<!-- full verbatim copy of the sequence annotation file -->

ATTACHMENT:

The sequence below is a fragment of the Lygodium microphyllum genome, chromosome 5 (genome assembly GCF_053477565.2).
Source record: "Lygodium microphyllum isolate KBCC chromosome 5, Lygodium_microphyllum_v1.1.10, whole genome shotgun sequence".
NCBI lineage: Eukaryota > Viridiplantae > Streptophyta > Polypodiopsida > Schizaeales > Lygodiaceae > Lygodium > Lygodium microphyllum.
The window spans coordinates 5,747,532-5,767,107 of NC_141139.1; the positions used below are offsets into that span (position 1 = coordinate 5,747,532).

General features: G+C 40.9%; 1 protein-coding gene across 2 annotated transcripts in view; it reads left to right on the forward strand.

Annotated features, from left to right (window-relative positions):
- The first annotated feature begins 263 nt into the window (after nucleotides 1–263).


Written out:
The sequence below is a fragment of the Lygodium microphyllum genome, chromosome 5 (genome assembly GCF_053477565.2).
Source record: "Lygodium microphyllum isolate KBCC chromosome 5, Lygodium_microphyllum_v1.1.10, whole genome shotgun sequence".
NCBI lineage: Eukaryota > Viridiplantae > Streptophyta > Polypodiopsida > Schizaeales > Lygodiaceae > Lygodium > Lygodium microphyllum.
The window spans coordinates 5,747,532-5,767,107 of NC_141139.1; the positions used below are offsets into that span (position 1 = coordinate 5,747,532).

General features: G+C 40.9%; 1 protein-coding gene across 2 annotated transcripts in view; it reads left to right on the forward strand.

Annotated features, from left to right (window-relative positions):
- The first annotated feature begins 263 nt into the window (after nucleotides 1–263).